Sujata Halarnkar

AWC librarian featured in NPR’s series on cooking

December 12, 2022

Yuma, AZ (December 12, 2022) – When Sujata Halarnkar heard that NPR was searching for family recipes to be highlighted in their special cooking series, she jumped at the opportunity to submit a favorite dish.

While she knew her chances of being selected were slim, she had the perfect story to share about a treasured recipe her family has been cooking for the past four generations.

“I knew NPR was accepting submissions on a national level and thousands of people were going to participate, but I thought, it doesn’t hurt trying,” she recalled.

A few months later, when traveling home from a trip to Egypt, she turned her phone back on in the Frankfurt airport and learned that her entry had been chosen.

“It was so unexpected,” said Halarnkar, Outreach and Instruction Librarian at Arizona Western College. “I was super excited, I had actually forgotten about it until that phone call. I really feel honored to have the legacy of my family’s cooking featured in this series. It’s just been such an amazing experience.”

Halarnkar shared that it had always been a goal of hers to preserve her mom’s traditional recipes for future generations.

“My mom has never written any recipes down, that’s just the way of cooking for her. Everything is just a pinch here and a pinch there, and she never forgets her recipes. I, on the other hand, have to write everything down. And I know that if I don’t, in a couple of generations they will be gone. So, I always made it a point to learn everything traditional from my mom.”

One recipe in particular, a spicy fish curry, stands out above all the rest because of the childhood memories attached to it. The dish reminds her of all the summers she would spend with her grandparents in a village south of Mumbai where she grew up.

“I would spend two months of summer there with my mom and three sisters. My grandma would cook for us and it was the best time of my life. Of course, it was very carefree, no worries at all you know, getting spoiled by uncles and aunts and grandparents, it was a wonderful time. We would eat fresh food and fruits, and this fish curry is something my grandma would always make. There are so many family memories that I associate with that recipe.”

When she got married in 1987 and moved to the U.S., she continued to make this recipe for her family, and now it’s one she enjoys cooking with her daughter Natasha. On her upcoming trip to India, Halarnkar knows this will be a dish her family will share together.

“Every time I go to India this is something my mom always makes, it’s like a welcome dinner,” she said.

Halarnkar will be cooking too. This time she’ll be taking a new baklava recipe for her mom to try.

To read her story, “Spicy fish curry dish is seasoned with childhood memories of India's Konkan region,” included as part of the “All Things We’re Cooking” series, visit NPR’s website here: Halarnkar will also be featured in an upcoming audio interview on NPR.

For more recipes, Halarnkar and her daughter have created a cooking and traveling blog that can be found here:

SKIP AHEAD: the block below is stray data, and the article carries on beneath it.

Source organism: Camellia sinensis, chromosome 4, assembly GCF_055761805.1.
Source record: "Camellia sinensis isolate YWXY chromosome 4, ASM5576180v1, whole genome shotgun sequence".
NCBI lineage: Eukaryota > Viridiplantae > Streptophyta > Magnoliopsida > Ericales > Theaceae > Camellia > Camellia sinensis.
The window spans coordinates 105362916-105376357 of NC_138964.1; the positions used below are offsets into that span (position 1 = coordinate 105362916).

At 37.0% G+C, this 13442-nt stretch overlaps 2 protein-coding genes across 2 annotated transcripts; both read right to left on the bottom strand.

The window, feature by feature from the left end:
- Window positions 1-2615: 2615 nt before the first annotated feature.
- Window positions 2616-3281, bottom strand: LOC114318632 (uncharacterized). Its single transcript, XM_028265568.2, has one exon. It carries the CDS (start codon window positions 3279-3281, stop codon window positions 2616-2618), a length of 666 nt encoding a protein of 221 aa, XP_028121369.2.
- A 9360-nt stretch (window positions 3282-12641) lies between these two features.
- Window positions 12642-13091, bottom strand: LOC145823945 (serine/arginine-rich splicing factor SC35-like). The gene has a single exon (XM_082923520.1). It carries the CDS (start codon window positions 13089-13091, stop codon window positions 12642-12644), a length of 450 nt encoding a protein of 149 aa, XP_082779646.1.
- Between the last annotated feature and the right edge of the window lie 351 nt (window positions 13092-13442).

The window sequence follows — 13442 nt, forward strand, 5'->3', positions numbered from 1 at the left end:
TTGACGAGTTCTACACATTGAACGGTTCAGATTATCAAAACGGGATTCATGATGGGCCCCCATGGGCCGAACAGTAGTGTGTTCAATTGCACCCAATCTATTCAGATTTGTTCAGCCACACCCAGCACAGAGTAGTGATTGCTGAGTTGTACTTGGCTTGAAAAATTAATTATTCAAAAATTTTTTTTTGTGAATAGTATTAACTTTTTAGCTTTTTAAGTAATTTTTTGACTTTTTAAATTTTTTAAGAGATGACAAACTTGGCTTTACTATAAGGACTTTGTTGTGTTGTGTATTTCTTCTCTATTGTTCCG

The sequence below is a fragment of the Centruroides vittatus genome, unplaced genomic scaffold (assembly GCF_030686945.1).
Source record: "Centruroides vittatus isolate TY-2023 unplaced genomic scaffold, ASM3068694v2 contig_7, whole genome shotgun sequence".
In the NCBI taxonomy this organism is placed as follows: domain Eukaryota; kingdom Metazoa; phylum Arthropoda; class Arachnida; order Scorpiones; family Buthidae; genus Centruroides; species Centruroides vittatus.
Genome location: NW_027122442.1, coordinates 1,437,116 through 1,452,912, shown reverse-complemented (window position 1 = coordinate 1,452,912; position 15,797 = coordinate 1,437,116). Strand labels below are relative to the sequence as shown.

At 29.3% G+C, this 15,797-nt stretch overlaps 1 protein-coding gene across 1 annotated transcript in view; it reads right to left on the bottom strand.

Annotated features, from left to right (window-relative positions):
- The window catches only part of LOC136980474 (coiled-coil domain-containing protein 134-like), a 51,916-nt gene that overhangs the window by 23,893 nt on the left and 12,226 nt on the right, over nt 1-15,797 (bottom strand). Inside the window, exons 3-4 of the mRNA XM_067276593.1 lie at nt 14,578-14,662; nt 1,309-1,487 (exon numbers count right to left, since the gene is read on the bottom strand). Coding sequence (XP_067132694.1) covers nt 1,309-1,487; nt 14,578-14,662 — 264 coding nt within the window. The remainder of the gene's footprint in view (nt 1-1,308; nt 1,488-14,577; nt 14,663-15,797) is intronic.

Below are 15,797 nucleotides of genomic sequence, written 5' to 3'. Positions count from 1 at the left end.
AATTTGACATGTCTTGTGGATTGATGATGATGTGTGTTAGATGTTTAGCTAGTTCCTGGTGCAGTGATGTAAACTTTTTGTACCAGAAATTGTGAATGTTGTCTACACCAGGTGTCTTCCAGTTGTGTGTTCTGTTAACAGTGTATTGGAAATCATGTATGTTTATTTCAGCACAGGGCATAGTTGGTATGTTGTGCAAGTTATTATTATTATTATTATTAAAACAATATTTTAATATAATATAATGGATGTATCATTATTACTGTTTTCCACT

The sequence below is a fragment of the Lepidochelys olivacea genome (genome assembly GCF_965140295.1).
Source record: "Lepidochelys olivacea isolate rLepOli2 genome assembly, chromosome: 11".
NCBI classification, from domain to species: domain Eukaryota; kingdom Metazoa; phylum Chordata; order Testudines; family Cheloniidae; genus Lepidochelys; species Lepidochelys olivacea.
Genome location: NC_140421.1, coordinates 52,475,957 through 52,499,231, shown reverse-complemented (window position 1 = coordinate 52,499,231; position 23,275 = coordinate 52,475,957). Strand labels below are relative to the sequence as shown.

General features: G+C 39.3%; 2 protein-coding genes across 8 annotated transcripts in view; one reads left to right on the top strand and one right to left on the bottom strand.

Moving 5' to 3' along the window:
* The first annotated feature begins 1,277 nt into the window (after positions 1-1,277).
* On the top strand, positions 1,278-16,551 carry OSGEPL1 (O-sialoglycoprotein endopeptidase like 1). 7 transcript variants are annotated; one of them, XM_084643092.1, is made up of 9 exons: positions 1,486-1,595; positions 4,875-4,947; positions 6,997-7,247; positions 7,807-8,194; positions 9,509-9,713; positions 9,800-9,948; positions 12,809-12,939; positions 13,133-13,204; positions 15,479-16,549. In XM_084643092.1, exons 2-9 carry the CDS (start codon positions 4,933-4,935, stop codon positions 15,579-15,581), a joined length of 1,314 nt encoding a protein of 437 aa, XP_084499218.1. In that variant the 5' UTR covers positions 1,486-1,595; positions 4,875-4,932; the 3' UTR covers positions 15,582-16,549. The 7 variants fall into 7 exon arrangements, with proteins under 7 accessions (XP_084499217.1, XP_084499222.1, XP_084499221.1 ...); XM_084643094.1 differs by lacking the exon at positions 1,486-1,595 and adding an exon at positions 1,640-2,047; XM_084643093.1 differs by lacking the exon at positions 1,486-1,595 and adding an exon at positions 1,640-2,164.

Aji's Fish Curry


  • 1 pound fish fillet — salmon or trout works well
  • 1 teaspoon turmeric powder
  • salt to taste
  • 2 green chilis, sliced
  • 6 cloves garlic (4 peeled and 2 peeled and sliced for tempering)
  • 2 tablespoons chili powder (or 7 to 8 dry red chilis)
  • 2 teaspoons coriander seeds or 1 teaspoon coriander powder
  • 1 tablespoon cilantro, chopped
  • 1 teaspoon cilantro, chopped for garnishing
  • ½ cup red onion, sliced and divided
  • 1 cup coconut milk, canned
  • 2 pieces kokum, special sour fruit available in India (optional) or 1 tablespoon lemon juice or 1 teaspoon tamarind paste
  • 2 tablespoons olive oil
  • 1/2 cup water

Cut the fish fillet into 1 1/2-inch pieces. Rinse once under cold water. Pat dry and place the fish pieces in a bowl.
Marinate the fish with turmeric and salt and set it aside for at least 15 minutes. Meanwhile, blend onions, garlic, coriander seeds, chili powder and cilantro to a fine paste with a little water (about 1 tablespoon).
In a heavy-bottom pan, heat oil and add the sliced garlic pieces to the hot oil. Once the garlic turns golden brown, add the sliced onions and green chilis. Sauté until the onions are soft. Then add the blended spices and fry it for a few seconds.
Add ¾ cup of coconut milk and 1 cup of water. Mix it well. Adjust the water if you think it is too thick. Bring it to a boil and gently add the fish pieces along with the kokum or lemon juice. Let it simmer for 3-4 minutes on medium heat or until the fish is just turning opaque.
Garnish with the remaining coconut milk and serve hot with steamed rice.

Sujata Halarnkar
Outreach and Instruction Librarian
Arizona Western College
(928) 344-7733


Caption information:

Arizona Western College Outreach and Instruction Librarian Sujata Halarnkar (left) was recently featured in NPR’s special series “All Things We’re Cooking.” The interview shares the story behind the spicy fish curry recipe that her family has been cooking for the past four generations. It’s a dish she associates with many of her best childhood memories, and her mother Sulochana Shridhankar (right) still makes it for her today when she goes back to visit her in India.